Low back pain is one of the more common complaints we deal with at Strive Physiotherapy & Performance. Often times, our clients will express concern about having sciatica, as they may have had it, thought they had it, or knew someone who had it in the past. Sciatica is sort of a complicated topic and often times, any back pain, or any leg pain is confused with sciatica.
This blog post aims to clear up a few things about sciatica. We will discuss:
What is Sciatica?
In short, sciatica is a neurological (nerve) problem that occurs when the sciatic nerve is entrapped or irritated. What exactly does a nerve do? In short, nerves send the signals that are responsible for telling our muscles to move, and for telling our brain how/what we feel.
Having sciatic nerve (“neurological”) symptoms means that you will be experiencing fairly intense pain in the buttock area, and down your leg. You may also experience 1 or more of the following:
The sciatic nerve is big, and it covers a lot of ground within our bodies. In fact, we have 2 sciatic nerves, one for the left low back and leg, one for the right low back and leg.
Our lumbar and sacral spines have 5 nerve roots each (labeled L1, L2, L3, L4, and L5; S1, S2, S3, S4, and S5). Each sciatic nerve comes from 5 different nerve roots within the lumbar and sacral spines. Our sciatic nerves branch from L4, L5, S1, S2, and S3 on each side.
The picture on the left is a front view and shows the left sciatic nerve coming off of the lower 5 nerve roots (L4-S3). It also shows a ‘piriformis’ muscle (remember that for later!). The picture on the right shows how the 5 nerve roots (L4-S3) come together to make the sciatic nerve (big green one!)
Although those 5 nerve roots come together to make 1 sciatic nerve, our bodies tend to keep track of each nerve root. We know that because we have ‘myotomes’ and ‘dermatomes’. A group of muscles that are supplied by a single nerve root is deemed a myotome. A dermatome is an area of skin that is mainly supplied by a single nerve root. Here are some examples:
Most common sciatica symptoms:
Much like almost every injury, each sciatica case can present somewhat differently. That being said, the most common symptoms include:
What can cause sciatica?
Many different things can cause sciatica. Some of the more common causes include:
What else could it be?
Sciatica can sometimes be misdiagnosed, which is why it’s important to get a proper assessment. Other possibilities include:
The last one, piriformis syndrome, has many of the same symptoms as sciatica, so I’ll try to differentiate things a little bit.
Both sciatica and piriformis syndrome will present with a variety of symptoms including back/buttock/leg pain, numbness/tingling, and/or walking difficulties.
Here are some differentiating features:
What can I do about it?
First and foremost, it is important to have your pain and injury assessed by a healthcare provider you trust. Sciatica can come from a variety of sources, and it is important to try and determine the most likely source. This is because, depending on the source, the management can be completely opposite. For example, if you have sciatica due to a disc herniation pressing on the L5 nerve root, then you will likely prefer extension-type exercises. However, if you have sciatica from spinal stenosis, then you will likely prefer flexion-type exercises. Additionally, if you do the opposite exercises than what would be most preferable, you may actually make yourself worse!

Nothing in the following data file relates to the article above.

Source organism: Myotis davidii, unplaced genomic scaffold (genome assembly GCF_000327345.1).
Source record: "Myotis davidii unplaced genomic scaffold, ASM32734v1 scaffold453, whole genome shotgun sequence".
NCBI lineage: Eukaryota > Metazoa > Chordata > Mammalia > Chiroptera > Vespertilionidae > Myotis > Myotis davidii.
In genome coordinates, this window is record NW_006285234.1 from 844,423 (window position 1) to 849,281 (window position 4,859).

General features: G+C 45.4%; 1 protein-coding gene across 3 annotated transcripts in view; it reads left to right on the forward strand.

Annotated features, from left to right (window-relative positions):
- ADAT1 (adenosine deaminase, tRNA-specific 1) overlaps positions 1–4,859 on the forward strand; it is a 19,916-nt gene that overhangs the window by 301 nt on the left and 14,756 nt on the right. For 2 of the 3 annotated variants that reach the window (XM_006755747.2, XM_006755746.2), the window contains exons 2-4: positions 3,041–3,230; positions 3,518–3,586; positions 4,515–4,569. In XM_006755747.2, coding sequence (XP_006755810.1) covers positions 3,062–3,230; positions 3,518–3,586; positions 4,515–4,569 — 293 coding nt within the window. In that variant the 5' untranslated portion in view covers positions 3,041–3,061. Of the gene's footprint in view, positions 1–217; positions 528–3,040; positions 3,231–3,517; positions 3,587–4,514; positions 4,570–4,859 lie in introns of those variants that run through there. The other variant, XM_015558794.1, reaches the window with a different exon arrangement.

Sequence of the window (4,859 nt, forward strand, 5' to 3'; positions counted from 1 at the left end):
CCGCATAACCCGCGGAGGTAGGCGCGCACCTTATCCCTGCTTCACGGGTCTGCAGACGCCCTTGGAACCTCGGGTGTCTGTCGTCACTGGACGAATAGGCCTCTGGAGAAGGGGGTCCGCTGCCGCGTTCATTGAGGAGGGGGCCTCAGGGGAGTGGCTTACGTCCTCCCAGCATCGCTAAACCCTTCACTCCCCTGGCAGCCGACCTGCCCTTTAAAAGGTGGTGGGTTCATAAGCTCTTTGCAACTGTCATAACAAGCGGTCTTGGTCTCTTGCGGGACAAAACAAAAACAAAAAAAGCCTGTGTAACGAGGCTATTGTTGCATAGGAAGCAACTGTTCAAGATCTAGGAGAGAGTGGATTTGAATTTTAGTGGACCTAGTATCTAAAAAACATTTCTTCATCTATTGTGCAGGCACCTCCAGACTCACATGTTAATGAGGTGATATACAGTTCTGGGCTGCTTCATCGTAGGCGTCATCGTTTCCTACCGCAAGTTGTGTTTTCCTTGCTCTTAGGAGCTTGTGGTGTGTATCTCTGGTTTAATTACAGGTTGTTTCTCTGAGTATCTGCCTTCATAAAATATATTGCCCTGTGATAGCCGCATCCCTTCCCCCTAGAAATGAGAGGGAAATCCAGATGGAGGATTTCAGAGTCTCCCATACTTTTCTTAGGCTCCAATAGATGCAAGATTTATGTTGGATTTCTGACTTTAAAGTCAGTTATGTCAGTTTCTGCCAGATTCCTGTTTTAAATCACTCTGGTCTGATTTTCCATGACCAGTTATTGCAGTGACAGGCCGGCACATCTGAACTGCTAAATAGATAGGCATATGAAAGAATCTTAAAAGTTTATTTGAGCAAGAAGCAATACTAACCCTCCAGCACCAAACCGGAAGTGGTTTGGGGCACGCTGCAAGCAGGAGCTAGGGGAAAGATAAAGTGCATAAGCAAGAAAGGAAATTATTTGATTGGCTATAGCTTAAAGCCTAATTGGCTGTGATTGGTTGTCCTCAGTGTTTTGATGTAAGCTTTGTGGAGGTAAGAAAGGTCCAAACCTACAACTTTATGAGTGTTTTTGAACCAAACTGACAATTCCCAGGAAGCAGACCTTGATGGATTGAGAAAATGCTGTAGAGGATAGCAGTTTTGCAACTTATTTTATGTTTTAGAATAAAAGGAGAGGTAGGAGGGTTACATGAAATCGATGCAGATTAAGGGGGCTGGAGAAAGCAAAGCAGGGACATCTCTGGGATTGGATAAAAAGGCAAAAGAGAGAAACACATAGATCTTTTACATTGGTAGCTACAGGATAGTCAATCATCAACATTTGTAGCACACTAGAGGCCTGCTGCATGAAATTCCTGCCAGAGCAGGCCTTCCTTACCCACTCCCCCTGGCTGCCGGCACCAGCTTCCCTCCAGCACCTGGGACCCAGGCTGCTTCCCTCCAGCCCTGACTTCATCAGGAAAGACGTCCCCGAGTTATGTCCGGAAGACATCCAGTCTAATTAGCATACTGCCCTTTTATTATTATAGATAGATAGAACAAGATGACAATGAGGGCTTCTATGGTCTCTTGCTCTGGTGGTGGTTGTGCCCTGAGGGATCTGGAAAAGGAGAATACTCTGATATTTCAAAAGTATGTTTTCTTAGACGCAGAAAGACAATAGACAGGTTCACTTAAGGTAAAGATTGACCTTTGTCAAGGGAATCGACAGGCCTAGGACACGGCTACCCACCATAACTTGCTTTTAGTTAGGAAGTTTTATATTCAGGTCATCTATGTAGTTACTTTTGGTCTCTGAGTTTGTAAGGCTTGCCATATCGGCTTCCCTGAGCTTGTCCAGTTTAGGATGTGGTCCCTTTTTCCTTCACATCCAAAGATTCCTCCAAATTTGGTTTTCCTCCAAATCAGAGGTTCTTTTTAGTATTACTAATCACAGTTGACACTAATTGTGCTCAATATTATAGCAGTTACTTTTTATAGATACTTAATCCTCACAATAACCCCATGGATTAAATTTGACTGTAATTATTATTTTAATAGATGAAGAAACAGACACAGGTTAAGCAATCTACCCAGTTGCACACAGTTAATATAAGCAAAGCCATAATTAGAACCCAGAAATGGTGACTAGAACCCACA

If you think you may have sciatica, one exercise you can do to try and improve how well your nerve is moving is called a sciatic nerve floss. Here’s a good video of a sciatic nerve floss:
Remember to look up as you bend your foot, and look down as you straighten your foot. Timing is important, and doing it opposite (i.e. bending foot up while looking down), can make you more irritable. You should only complete this exercise if it feels relieving or if it feels like a “nothing” feeling. If it hurts, stop, and consult your physiotherapist.
How do I know if I’m getting better?
I will try to keep this section short and sweet. If you’re getting better, your pain will be lessening in intensity and frequency, and you should be finding it easier to move around (walk, get out of bed, etc).
One important thing to note is that, as you heal, your pain will likely centralize towards your back (i.e. move UP your leg). This is a good thing. The downside, however, is that it might make you feel more intense pain in your bum or back. That being said, as long as you have less (or no) pain further down your leg, that’s actually ok!
In conclusion, sciatica is a painful neurological (nerve) injury that usually affects only one side of your back and leg. There are many potential causes of sciatica, and many other things it could actually be, meaning it’s important to get a detailed assessment.
Do you think you have sciatica? Are you interested in decreasing your pain? At Strive Physiotherapy & Performance, we are committed to providing an in-depth, one-on-one assessment to ensure we can work together to find the best plan of action for each individual client. Call us at 519-895-2020, or use our online booking tool on www.strivept.ca to book an appointment with one of our knowledgeable physiotherapists, and they will be sure to help you understand your injury.
Physiotherapist at Strive Physiotherapy & Performance
As physiotherapists, friends and family often ask us:
“Hey, I have a [insert negative adjective (i.e. painful, weak, tight)] [insert body part (i.e. back, knee, shoulder)], how do I fix it?”
In fact, you may have asked a physiotherapist you know the same question, hoping to get some quick, free advice. The unfortunate part is you probably got a vague, or less than satisfactory answer.
I promise you that it’s not because we don’t like you, we don’t want to give free advice, or we don’t know the answer, it’s almost always because the answer isn’t that simple. The answer is, in almost all cases: “It depends”.
Now of course, in many situations, there are some general strengthening or stretching exercises that are safe for the majority of the population, and may help you a little bit. But what if these exercises aren’t appropriate, what if they’re not helpful, or worse, what if they’re harmful?
In short, physiotherapists are trained to assess, diagnose, and treat a variety of musculoskeletal, neurological, and cardiovascular conditions. “Treat” is listed third because the first two (assessing and diagnosing), are crucial first steps in arriving at the appropriate treatment (aside: in some cases, an exact “diagnosis” is not completely important providing red flags are ruled out, and a thorough assessment is conducted, but those are thoughts for another blog post).